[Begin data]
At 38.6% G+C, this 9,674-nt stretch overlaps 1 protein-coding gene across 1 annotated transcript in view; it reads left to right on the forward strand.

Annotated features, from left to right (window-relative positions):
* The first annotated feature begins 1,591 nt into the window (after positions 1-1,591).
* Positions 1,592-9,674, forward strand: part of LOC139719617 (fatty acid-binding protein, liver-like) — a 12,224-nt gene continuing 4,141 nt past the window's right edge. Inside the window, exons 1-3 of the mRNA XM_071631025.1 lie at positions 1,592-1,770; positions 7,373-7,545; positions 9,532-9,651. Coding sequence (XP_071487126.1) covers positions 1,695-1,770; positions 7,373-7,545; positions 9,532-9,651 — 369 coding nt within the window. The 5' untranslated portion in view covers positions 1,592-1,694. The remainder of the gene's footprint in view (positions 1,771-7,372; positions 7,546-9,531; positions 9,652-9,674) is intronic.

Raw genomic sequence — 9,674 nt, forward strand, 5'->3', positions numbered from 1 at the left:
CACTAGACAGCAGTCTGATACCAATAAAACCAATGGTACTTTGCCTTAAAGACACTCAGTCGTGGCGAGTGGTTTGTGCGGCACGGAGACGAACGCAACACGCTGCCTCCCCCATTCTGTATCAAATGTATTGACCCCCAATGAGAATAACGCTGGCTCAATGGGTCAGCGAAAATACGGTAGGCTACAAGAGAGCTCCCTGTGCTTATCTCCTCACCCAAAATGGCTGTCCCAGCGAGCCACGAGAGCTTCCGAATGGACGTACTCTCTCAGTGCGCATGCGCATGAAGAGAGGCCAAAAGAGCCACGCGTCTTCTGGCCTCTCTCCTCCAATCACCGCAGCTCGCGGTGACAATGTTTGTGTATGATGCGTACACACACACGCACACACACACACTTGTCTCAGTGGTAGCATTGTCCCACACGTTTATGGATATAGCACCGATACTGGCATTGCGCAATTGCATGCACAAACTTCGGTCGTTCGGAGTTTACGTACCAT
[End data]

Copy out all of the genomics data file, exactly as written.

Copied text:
At 38.6% G+C, this 9,674-nt stretch overlaps 1 protein-coding gene across 1 annotated transcript in view; it reads left to right on the forward strand.

Annotated features, from left to right (window-relative positions):
* The first annotated feature begins 1,591 nt into the window (after positions 1-1,591).
* Positions 1,592-9,674, forward strand: part of LOC139719617 (fatty acid-binding protein, liver-like) — a 12,224-nt gene continuing 4,141 nt past the window's right edge. Inside the window, exons 1-3 of the mRNA XM_071631025.1 lie at positions 1,592-1,770; positions 7,373-7,545; positions 9,532-9,651. Coding sequence (XP_071487126.1) covers positions 1,695-1,770; positions 7,373-7,545; positions 9,532-9,651 — 369 coding nt within the window. The 5' untranslated portion in view covers positions 1,592-1,694. The remainder of the gene's footprint in view (positions 1,771-7,372; positions 7,546-9,531; positions 9,652-9,674) is intronic.

Raw genomic sequence — 9,674 nt, forward strand, 5'->3', positions numbered from 1 at the left:
CACTAGACAGCAGTCTGATACCAATAAAACCAATGGTACTTTGCCTTAAAGACACTCAGTCGTGGCGAGTGGTTTGTGCGGCACGGAGACGAACGCAACACGCTGCCTCCCCCATTCTGTATCAAATGTATTGACCCCCAATGAGAATAACGCTGGCTCAATGGGTCAGCGAAAATACGGTAGGCTACAAGAGAGCTCCCTGTGCTTATCTCCTCACCCAAAATGGCTGTCCCAGCGAGCCACGAGAGCTTCCGAATGGACGTACTCTCTCAGTGCGCATGCGCATGAAGAGAGGCCAAAAGAGCCACGCGTCTTCTGGCCTCTCTCCTCCAATCACCGCAGCTCGCGGTGACAATGTTTGTGTATGATGCGTACACACACACGCACACACACACACTTGTCTCAGTGGTAGCATTGTCCCACACGTTTATGGATATAGCACCGATACTGGCATTGCGCAATTGCATGCACAAACTTCGGTCGTTCGGAGTTTACGTACCAT